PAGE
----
BENTONVILLE –Heavy traffic on this city’s Walton Avenue starts around 6:15 a.m. and roars on through 8:30 a.m. or so. A pedestrian crossing the street (with the aid of a crossing prompt and traffic light) is nevertheless furiously honked at by a guy trying to make a turn into where she’s walking.
Pedestrians are wise to pay attention to drivers when they’re stopped here, because so many of them are studying their phones, not the open road, and could lurch forward at any moment.
We’re heading out the hotel’s back door around 5:45 a.m. A toy Schnauzer voices his dominance over the grassy space when we bring our dogs Paris and Audi out for a bathroom break. The tiny dog weights 7 pounds, 8 ounces, his owner says with pride. The little guy is fearless, even at half the size of my two terriers. Dog-friendly accommodations make for good conversation starters.
After some coffee, we leave for a walk at sunrise, made more pleasant once we scuttle off noisy, congested Walton onto 28th Street and head toward Phillips Park.
After an hour, we return for the hotel’s breakfast (fresh fruit, waffles, bacon, sausage, biscuits, gravy, yogurt, bagels), and more coffee. Then it’s time for a shower, packing up dog supplies, and a short drive to Crystal Bridges Museum of American Art.
We’re here to attend a press preview of “Architecture at Home,” Crystal Bridges’ first multi-structure outdoor architecture exhibition, that brings together five prototypes for homes to encourage thoughts on contemporary housing.
Five architecture firms from across the Americas have created 500-square-foot prototypes tucked into the heavily wooded edges of the museum’s Orchard Trail to examine the country’s current housing system. The exhibition, explains the museum’s PR representatives, aims to contribute to a national conversation “by demonstrating that housing can be beautiful, attainable and connected to something innately human.”
The five architecture firms participating in this exhibition–studioSUMO, MUTUO, PPAA (Perez Palacios Arquitectos Asociados), LEVENBETTS, and studio:indigenous–are led by architects from diverse backgrounds, cultures and experiences, we’re told. Each surveyed the needs, challenges, and opportunities of the northwest Arkansas community to develop their designs and change ideas about how and where we build, value where we live, and consider materials, regulations, and ways to work nature into living spaces.
“We” refers to a passel of print, online, audio and TV journalists who gather routinely in this innovative arena to inspect and report on new exhibitions. There’s a newcomer in the bunch, an older woman whom nobody recognizes. Turns out she happened to be walking along Orchard Trail when we embarked for our tour, and decided to join in.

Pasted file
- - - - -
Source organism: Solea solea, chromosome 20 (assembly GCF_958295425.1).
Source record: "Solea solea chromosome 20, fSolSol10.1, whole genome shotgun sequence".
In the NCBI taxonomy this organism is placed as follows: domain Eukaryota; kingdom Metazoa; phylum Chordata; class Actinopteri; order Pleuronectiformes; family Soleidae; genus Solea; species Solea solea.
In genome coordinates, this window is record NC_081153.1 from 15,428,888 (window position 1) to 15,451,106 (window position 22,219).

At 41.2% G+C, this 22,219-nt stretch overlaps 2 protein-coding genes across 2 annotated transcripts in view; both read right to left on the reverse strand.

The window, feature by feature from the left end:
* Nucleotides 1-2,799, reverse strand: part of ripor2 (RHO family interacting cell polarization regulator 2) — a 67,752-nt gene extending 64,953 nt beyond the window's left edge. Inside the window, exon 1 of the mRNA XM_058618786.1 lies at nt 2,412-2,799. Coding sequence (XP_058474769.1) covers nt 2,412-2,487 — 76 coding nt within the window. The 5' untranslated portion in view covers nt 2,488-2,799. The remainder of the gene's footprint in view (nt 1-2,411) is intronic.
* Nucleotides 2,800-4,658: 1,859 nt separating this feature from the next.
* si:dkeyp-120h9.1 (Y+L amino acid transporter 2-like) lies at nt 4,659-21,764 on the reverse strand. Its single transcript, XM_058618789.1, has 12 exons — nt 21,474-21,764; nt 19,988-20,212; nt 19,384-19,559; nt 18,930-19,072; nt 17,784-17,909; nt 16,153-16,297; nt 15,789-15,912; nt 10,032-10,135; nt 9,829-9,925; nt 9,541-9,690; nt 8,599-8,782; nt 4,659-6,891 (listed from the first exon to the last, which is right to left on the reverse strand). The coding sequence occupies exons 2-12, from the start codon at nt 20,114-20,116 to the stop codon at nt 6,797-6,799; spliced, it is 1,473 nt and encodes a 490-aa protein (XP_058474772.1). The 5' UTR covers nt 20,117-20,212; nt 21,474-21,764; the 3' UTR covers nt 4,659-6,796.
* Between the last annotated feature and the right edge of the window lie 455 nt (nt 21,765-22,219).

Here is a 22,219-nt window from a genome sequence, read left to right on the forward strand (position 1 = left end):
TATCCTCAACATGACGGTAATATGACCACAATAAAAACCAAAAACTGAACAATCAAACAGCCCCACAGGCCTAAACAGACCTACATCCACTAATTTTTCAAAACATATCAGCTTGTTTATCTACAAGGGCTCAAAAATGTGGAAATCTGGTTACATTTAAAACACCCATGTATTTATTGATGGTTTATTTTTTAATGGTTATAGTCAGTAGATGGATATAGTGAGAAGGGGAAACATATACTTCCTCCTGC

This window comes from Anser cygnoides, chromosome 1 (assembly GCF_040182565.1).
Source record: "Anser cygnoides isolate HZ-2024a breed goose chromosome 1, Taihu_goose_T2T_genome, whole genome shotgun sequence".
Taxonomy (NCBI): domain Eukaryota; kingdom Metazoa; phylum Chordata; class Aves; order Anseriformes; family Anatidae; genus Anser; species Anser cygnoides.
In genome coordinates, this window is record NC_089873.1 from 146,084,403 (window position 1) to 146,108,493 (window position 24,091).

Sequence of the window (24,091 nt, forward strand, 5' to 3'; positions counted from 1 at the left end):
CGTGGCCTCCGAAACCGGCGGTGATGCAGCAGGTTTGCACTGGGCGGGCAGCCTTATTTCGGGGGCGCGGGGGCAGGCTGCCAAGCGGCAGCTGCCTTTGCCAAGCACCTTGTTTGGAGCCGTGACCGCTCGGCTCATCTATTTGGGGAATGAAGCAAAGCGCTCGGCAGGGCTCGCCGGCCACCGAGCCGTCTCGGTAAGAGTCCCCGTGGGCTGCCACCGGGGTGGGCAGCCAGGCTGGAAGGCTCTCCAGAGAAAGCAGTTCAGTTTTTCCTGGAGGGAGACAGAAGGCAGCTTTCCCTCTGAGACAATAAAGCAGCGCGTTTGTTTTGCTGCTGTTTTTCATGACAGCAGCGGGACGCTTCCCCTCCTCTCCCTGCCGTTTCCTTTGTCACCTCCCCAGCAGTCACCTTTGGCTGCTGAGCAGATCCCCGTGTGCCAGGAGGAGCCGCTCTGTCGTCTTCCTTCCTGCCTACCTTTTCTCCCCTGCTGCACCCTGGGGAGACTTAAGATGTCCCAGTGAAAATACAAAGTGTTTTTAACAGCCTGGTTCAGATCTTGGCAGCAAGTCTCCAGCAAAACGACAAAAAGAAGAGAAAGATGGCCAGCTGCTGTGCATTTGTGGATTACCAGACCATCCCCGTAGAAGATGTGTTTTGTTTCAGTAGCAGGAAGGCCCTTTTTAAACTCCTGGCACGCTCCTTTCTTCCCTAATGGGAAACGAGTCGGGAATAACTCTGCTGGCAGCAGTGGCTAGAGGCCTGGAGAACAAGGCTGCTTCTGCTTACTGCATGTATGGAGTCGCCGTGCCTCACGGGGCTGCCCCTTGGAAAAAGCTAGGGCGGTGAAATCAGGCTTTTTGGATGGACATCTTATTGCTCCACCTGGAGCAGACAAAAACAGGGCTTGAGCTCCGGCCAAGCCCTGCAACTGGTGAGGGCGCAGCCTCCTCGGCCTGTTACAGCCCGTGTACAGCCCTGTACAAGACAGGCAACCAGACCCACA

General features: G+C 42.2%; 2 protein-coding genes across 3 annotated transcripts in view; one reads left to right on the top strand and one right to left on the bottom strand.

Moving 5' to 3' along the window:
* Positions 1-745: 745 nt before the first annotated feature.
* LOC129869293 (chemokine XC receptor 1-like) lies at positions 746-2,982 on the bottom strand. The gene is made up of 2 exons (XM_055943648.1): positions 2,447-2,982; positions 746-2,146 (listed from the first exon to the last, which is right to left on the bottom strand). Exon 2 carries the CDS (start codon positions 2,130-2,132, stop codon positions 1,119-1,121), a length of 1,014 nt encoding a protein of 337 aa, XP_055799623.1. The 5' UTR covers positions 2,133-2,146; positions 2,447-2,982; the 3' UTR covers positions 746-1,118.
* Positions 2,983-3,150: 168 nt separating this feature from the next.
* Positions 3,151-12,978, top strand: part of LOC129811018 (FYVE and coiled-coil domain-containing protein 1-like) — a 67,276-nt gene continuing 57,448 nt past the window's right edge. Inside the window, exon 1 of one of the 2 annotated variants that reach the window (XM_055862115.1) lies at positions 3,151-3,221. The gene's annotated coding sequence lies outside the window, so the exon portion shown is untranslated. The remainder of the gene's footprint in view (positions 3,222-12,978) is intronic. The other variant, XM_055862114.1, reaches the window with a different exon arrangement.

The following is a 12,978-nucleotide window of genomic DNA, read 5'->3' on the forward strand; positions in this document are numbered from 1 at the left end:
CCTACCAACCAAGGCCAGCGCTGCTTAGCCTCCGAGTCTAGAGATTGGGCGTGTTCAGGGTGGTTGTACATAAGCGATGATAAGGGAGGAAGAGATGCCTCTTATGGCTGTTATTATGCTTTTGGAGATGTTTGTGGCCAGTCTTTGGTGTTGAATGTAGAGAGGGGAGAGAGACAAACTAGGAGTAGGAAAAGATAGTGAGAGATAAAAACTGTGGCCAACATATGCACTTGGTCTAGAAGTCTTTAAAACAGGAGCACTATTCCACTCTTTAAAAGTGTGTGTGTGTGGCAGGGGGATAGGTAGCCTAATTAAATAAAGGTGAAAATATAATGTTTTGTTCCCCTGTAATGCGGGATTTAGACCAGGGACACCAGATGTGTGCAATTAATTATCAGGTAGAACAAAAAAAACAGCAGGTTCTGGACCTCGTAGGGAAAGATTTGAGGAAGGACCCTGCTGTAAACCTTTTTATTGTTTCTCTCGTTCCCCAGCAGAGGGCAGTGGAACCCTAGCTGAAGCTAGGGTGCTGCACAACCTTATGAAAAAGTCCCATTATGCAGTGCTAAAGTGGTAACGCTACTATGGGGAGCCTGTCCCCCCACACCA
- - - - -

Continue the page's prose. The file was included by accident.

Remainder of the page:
“I had no idea she wasn’t press,” said one of our guides. “Me either,” said another, “but she asked good questions.”
Surrounding Fly’s Eye Dome, a prototype for a lightweight and affordable home designed in 1965 by R. Buckminster Fuller, the units are open for visitors to explore for free through Nov. 7.
“The impetus for this project is the current housing reality in northwest Arkansas,” curator Dylan Turk says. “My goal is to prove that affordability, beauty, and diversity in housing type can co-exist when designing, regulating and developing housing.”
As we prowl in and out of the thought-provoking prototypes, a guy walking the shady paths stops to compliment Paris and Audi on their attention to the sights, sounds and smells around them. “They’re urban dogs,” I explain; “all this nature is fascinating to them.” He then proceeds to tell me about his pit bull, who he says “has a head as big as a watermelon, with jaws to match, but is gentle as a lamb.” He senses when people are evil, he explains. Luckily, he adds, “there are never any evil people in our house.”
Along with our fellow journalists, museum visitors stop to fuss over the small dogs. Our head PR rep whips out her phone to show me photos of her adored dog, 10 years old, weighing about 36 pounds. “He’s my life,” she says. I nod, understanding what she means.
After the curator’s insightful remarks and lengthy exchanges of goodbyes, we head back to the manic traffic of our home base–about three miles from Crystal Bridges; the only accommodation that’s close to the museum is 21c, which is priced out of our business travel budget–to organize our evening. I was hoping to get in a swim in the hotel’s indoor pool, but my key card won’t let me enter, and the desk clerk’s master key can’t do the job either. Something about humidity, he says.
So on to relaxing. A carryout dinner from Taziki’s across the street (a short, hazardous walk that demands our attention) includes lamb burger, veggie gyros, and a kid’s meal called Sneaky Taziki (chicken and cheese in a griddled tortilla) for the dogs to share (hey, they’re on vacation). Other nearby favorites sampled during our many visits here are Azul Tequila, Glasgow’s (despite the name, it’s Tex-Mex), Ramen Nara, King Burrito, and Pedaler’s Pub.
No trip to this part of the city is complete without visiting Guess Who, a friendly and well-stocked liquor store. There’s always something interesting on sale, and surely it will complement our dinner that’s spread across the floor of our hotel room and shared with the dogs while we watch episodes of “South Park.”
Despite the snarling Walton Boulevard traffic, and the need for a reasonably priced hotel near Crystal Bridges, it’s easy to fall in love with Bentonville. I hope the romance lasts.
Karen Martin is senior editor of Perspective.